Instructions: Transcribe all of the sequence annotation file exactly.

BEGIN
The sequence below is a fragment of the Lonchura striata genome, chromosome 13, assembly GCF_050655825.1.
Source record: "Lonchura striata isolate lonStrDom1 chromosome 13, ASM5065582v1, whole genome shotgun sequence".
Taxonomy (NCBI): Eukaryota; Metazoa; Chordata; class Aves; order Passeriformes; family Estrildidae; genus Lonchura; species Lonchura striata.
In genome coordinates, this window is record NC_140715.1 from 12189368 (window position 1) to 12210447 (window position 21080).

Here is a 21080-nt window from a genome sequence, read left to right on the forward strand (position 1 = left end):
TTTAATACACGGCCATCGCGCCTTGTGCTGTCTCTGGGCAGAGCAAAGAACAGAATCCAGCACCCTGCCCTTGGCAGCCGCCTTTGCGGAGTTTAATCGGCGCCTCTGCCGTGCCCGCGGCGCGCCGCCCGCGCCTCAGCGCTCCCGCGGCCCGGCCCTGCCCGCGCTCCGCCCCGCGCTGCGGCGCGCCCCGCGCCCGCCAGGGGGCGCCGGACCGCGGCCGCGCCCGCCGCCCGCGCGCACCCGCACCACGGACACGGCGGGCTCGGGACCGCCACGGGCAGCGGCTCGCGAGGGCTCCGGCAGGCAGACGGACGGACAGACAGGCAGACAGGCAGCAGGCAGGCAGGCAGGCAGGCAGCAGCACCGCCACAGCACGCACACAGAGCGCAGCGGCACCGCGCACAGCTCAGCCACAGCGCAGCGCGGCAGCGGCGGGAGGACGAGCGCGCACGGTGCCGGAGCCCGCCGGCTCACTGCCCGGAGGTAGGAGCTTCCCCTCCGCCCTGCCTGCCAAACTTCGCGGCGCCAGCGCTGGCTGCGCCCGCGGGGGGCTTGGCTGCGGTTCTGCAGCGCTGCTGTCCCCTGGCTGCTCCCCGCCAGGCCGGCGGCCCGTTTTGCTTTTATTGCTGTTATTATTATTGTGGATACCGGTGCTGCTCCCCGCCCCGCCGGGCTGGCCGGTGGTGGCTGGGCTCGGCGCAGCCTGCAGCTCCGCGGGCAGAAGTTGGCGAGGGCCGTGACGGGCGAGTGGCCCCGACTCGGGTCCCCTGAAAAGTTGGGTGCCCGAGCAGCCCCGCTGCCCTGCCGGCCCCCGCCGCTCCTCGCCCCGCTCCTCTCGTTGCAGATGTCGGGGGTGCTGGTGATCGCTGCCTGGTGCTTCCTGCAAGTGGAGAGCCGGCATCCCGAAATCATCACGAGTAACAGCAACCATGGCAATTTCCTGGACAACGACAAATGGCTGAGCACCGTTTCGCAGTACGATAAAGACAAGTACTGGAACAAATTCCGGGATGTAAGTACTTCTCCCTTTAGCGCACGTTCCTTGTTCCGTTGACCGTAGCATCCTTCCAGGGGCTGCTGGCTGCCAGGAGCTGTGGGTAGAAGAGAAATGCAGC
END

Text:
The sequence below is a fragment of the Lonchura striata genome, chromosome 13, assembly GCF_050655825.1.
Source record: "Lonchura striata isolate lonStrDom1 chromosome 13, ASM5065582v1, whole genome shotgun sequence".
Taxonomy (NCBI): Eukaryota; Metazoa; Chordata; class Aves; order Passeriformes; family Estrildidae; genus Lonchura; species Lonchura striata.
In genome coordinates, this window is record NC_140715.1 from 12189368 (window position 1) to 12210447 (window position 21080).

Here is a 21080-nt window from a genome sequence, read left to right on the forward strand (position 1 = left end):
TTTAATACACGGCCATCGCGCCTTGTGCTGTCTCTGGGCAGAGCAAAGAACAGAATCCAGCACCCTGCCCTTGGCAGCCGCCTTTGCGGAGTTTAATCGGCGCCTCTGCCGTGCCCGCGGCGCGCCGCCCGCGCCTCAGCGCTCCCGCGGCCCGGCCCTGCCCGCGCTCCGCCCCGCGCTGCGGCGCGCCCCGCGCCCGCCAGGGGGCGCCGGACCGCGGCCGCGCCCGCCGCCCGCGCGCACCCGCACCACGGACACGGCGGGCTCGGGACCGCCACGGGCAGCGGCTCGCGAGGGCTCCGGCAGGCAGACGGACGGACAGACAGGCAGACAGGCAGCAGGCAGGCAGGCAGGCAGGCAGCAGCACCGCCACAGCACGCACACAGAGCGCAGCGGCACCGCGCACAGCTCAGCCACAGCGCAGCGCGGCAGCGGCGGGAGGACGAGCGCGCACGGTGCCGGAGCCCGCCGGCTCACTGCCCGGAGGTAGGAGCTTCCCCTCCGCCCTGCCTGCCAAACTTCGCGGCGCCAGCGCTGGCTGCGCCCGCGGGGGGCTTGGCTGCGGTTCTGCAGCGCTGCTGTCCCCTGGCTGCTCCCCGCCAGGCCGGCGGCCCGTTTTGCTTTTATTGCTGTTATTATTATTGTGGATACCGGTGCTGCTCCCCGCCCCGCCGGGCTGGCCGGTGGTGGCTGGGCTCGGCGCAGCCTGCAGCTCCGCGGGCAGAAGTTGGCGAGGGCCGTGACGGGCGAGTGGCCCCGACTCGGGTCCCCTGAAAAGTTGGGTGCCCGAGCAGCCCCGCTGCCCTGCCGGCCCCCGCCGCTCCTCGCCCCGCTCCTCTCGTTGCAGATGTCGGGGGTGCTGGTGATCGCTGCCTGGTGCTTCCTGCAAGTGGAGAGCCGGCATCCCGAAATCATCACGAGTAACAGCAACCATGGCAATTTCCTGGACAACGACAAATGGCTGAGCACCGTTTCGCAGTACGATAAAGACAAGTACTGGAACAAATTCCGGGATGTAAGTACTTCTCCCTTTAGCGCACGTTCCTTGTTCCGTTGACCGTAGCATCCTTCCAGGGGCTGCTGGCTGCCAGGAGCTGTGGGTAGAAGAGAAATGCAGC